The Pac-12 CEO Group voted unanimously on Tuesday to cancel the fall football season for the conference, ending the 2020 fall season before it could begin, but potentially allowing for it to be postponed to the spring.
“The decision was made after consultation with athletics directors and with the Pac-12 COVID-19 Medical Advisory Committee who expressed concern with moving forward with contact practice,” the Pac-12 said in a statement.
The news was not surprising, as momentum had been building toward this decision and appeared to be guaranteed to happen as soon as the Big Ten announced the cancellation of its fall season earlier in the day.
“All of the Pac-12 presidents and chancellors understand the importance of this decision, and the disappointment it will create for our student-athletes, the coaches, support staff and all of our fans,” Michael H. Schill, president of the University of Oregon, said in the Pac-12 statement. “Ultimately, our decision was guided by science and a deep commitment to the health and welfare of student-athletes. We certainly hope that the Pac-12 will be able to return to competition in the New Year.”
Keeping the health and safety of student-athletes are the forefront meant the conference couldn’t go ahead with the season when there still exists to much uncertainty about the long-term effects of the virus, something Utah team doctor David Petron, a member of Pac-12’s Student-Athlete Health and Well-Being Board, alluded to on Monday. Between elevated numbers in Pac-12 communities and the unknown potential for cardiac issues, the Pac-12 couldn’t reconcile moving forward with a fall season.
Arizona State Athletic Director Ray Anderson said the idea of potentially waiving liability and allowing athletes to opt into the season was never a possibility.
“It’s not an option because our responsibilities are not about liability,” he said. “We can’t waive our duties and obligations to protect them…We don’t have to play until it’s safe and we can literally guarantee the health and safety of our student-athletes.”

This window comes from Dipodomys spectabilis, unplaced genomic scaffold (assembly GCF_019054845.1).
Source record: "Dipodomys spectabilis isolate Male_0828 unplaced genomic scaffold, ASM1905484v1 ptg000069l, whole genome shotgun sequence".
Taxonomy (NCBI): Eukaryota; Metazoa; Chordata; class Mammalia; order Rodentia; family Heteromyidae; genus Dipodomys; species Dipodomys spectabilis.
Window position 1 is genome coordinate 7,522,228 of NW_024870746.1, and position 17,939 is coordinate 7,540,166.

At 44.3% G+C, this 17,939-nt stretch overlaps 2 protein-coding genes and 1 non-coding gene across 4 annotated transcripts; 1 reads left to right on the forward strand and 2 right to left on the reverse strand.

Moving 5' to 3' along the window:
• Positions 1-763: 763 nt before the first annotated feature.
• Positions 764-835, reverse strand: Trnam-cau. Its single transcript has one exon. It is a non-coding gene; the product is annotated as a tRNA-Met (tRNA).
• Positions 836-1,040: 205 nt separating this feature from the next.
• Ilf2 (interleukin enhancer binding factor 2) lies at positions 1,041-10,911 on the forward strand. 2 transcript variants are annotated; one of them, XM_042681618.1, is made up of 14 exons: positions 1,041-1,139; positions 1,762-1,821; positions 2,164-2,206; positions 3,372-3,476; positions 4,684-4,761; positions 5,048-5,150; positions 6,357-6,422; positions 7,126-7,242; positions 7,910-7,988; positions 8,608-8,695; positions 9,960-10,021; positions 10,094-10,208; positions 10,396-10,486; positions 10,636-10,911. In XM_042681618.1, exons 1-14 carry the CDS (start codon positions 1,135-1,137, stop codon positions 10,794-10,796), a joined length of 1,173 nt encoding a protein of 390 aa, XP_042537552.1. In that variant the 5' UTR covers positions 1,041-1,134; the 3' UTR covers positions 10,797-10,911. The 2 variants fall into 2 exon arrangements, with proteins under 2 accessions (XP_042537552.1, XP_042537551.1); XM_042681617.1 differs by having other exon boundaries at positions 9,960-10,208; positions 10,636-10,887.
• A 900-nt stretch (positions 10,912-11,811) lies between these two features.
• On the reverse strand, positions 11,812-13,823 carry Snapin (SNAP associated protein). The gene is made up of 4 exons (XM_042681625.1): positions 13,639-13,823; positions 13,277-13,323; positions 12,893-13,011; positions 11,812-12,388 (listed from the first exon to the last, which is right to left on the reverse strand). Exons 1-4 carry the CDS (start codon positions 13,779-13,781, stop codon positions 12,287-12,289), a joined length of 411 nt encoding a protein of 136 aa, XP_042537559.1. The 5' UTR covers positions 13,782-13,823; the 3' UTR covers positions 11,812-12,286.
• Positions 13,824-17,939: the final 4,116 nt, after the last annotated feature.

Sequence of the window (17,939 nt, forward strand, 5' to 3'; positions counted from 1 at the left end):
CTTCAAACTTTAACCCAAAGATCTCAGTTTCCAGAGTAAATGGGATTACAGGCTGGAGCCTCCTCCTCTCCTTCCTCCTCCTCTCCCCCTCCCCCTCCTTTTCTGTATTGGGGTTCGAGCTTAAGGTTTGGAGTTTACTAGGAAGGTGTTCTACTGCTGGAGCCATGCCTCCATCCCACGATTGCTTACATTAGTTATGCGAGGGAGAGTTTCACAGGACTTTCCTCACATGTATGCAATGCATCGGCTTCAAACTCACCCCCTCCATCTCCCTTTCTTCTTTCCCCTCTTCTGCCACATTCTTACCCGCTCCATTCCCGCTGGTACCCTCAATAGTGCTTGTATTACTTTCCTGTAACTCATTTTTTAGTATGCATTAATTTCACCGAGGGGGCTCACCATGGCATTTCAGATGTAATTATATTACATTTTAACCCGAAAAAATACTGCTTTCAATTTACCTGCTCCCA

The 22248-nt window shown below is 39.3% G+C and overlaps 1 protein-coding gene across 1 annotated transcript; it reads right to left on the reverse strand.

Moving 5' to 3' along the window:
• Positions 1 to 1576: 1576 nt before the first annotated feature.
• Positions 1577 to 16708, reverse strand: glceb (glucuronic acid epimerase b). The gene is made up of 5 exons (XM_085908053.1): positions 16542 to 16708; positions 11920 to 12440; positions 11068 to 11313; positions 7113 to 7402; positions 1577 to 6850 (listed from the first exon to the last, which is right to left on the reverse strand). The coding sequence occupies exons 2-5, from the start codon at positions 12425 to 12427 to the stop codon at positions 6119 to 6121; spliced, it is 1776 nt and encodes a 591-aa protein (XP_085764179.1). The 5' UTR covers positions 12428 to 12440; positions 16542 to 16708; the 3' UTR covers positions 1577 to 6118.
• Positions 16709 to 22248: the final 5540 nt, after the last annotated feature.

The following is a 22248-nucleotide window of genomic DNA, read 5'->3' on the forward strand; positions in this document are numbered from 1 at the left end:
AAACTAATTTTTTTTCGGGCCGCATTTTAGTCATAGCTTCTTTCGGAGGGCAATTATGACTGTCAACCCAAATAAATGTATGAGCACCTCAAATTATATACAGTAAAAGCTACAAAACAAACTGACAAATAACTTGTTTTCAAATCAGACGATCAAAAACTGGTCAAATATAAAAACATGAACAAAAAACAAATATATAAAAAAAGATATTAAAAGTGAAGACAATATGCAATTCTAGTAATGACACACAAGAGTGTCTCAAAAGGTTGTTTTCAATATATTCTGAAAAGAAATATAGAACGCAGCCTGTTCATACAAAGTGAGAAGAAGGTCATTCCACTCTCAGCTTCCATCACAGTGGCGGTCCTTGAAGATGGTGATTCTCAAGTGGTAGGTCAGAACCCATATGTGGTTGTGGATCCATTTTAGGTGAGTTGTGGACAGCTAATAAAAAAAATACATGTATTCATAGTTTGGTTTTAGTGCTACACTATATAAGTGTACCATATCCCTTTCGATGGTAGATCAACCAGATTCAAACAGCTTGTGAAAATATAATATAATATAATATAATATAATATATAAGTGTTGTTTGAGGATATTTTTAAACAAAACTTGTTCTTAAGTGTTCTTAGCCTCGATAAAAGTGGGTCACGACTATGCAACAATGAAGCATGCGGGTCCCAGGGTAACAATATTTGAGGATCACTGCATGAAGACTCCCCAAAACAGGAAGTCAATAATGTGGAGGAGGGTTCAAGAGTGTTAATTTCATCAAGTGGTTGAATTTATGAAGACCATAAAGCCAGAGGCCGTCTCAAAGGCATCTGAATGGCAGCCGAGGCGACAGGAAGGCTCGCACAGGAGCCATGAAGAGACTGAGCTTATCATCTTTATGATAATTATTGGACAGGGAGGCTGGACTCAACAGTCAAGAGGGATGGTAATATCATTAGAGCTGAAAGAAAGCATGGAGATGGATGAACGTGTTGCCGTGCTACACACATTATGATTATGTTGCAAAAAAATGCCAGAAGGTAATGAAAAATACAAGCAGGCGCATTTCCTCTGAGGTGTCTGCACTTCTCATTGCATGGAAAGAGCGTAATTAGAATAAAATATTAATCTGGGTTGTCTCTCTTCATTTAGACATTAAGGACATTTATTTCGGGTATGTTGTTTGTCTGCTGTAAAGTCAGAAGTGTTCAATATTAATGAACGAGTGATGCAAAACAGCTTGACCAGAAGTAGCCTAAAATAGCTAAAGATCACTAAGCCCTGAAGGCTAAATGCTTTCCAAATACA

“Unlike professional sports, college sports cannot operate in a bubble,” Pac-12 Commissioner Larry Scott said in a statement. “Our athletic programs are a part of broader campuses in communities where in many cases the prevalence of COVID-19 is significant. We will continue to monitor the situation and when conditions change we will be ready to explore all options to play the impacted sports in the new calendar year.”
The bubble idea has been clearly shown as the best way to mitigate risk and ensure the health and safety of those involved as completely as possible. Without the ability to do that at this level, finding a way to a season wouldn’t be possible.
Playing football in the spring would come with its own clear challenges, such as what to do about scholarship numbers and asking players to play two seasons in the same calendar year, combining it with the 2021 season later that fall.
There will be plenty of questions still remaining, but for now, the conference has delivered its biggest answer, ending any speculation about the prospects of a fall football season in 2020.
“We know that this is a difficult day for our student-athletes, and our hearts go out to them and their families,” Scott said. “We have made clear that all of their scholarships will be guaranteed, and that as a Conference we are strongly encouraging the NCAA to grant them an additional year of eligibility.”
There will be plenty of words written and spoken about this decision, but a couple of USC players provided all the sentiment needed without using any.
USC Athletic Director Mike Bohn delivered a statement following the decision. It read, in part: “Our hearts again ache for our student-athletes, coaches, staff, alumni, and fans with the postponement of all sport competitions through the end of the calendar year. Another incomprehensible consequence of an unprecedented time. We wanted to play, we wanted to coach, and we still hope for the opportunity to do both when conditions improve.
“In listening to our Pac-12 Medical Advisory Committee present the latest data over the past few days, it became abundantly clear that, despite our gargantuan efforts locally and as a conference, there is too much uncertainty to move forward with athletics practices and competitions at this time. I would like to thank Dr. Folt for joining with me to advocate for the health and well-being of our student-athletes.”